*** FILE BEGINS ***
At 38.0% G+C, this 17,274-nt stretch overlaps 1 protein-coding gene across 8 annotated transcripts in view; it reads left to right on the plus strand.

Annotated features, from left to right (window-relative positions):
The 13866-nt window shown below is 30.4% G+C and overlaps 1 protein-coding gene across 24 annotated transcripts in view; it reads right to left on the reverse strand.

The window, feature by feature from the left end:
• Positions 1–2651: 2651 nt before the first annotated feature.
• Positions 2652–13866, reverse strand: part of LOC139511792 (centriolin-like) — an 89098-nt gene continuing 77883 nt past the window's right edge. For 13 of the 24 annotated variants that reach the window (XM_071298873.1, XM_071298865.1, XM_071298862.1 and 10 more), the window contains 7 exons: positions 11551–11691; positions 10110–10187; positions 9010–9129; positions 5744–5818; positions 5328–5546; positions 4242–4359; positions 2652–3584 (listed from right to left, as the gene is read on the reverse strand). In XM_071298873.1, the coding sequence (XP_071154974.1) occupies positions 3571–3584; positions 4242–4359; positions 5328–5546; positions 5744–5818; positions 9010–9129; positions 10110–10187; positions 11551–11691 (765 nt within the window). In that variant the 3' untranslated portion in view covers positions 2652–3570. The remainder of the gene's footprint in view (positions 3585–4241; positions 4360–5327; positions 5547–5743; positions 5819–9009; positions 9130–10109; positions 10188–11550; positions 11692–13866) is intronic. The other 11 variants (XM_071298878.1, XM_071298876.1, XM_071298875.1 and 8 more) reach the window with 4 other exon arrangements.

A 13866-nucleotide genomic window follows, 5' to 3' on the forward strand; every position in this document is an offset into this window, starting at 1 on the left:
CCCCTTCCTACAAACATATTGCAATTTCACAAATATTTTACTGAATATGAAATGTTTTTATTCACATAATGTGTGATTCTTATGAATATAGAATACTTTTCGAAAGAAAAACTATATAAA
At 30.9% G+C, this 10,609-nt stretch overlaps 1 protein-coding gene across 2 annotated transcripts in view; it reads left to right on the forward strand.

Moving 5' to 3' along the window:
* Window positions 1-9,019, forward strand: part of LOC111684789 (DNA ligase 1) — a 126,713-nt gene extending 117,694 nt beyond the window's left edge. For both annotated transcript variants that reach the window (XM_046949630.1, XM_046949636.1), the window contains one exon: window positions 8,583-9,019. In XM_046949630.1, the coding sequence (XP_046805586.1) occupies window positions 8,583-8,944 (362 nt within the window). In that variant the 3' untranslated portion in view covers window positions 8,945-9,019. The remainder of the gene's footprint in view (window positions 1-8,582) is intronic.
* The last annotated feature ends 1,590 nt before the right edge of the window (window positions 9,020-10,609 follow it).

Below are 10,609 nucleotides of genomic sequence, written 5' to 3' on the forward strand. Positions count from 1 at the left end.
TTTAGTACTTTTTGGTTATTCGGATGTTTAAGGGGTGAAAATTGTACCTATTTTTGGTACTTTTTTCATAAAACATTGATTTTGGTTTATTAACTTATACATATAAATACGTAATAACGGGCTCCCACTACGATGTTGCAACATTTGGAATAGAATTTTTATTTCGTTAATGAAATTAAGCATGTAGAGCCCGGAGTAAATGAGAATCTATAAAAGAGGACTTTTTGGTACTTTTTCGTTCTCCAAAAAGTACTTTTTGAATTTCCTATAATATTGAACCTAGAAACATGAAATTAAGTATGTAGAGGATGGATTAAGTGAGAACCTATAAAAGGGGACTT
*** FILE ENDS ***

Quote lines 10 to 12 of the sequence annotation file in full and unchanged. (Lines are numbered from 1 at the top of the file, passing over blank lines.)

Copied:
Moving 5' to 3' along the window:
* Window positions 1-9,019, forward strand: part of LOC111684789 (DNA ligase 1) — a 126,713-nt gene extending 117,694 nt beyond the window's left edge. For both annotated transcript variants that reach the window (XM_046949630.1, XM_046949636.1), the window contains one exon: window positions 8,583-9,019. In XM_046949630.1, the coding sequence (XP_046805586.1) occupies window positions 8,583-8,944 (362 nt within the window). In that variant the 3' untranslated portion in view covers window positions 8,945-9,019. The remainder of the gene's footprint in view (window positions 1-8,582) is intronic.
* The last annotated feature ends 1,590 nt before the right edge of the window (window positions 9,020-10,609 follow it).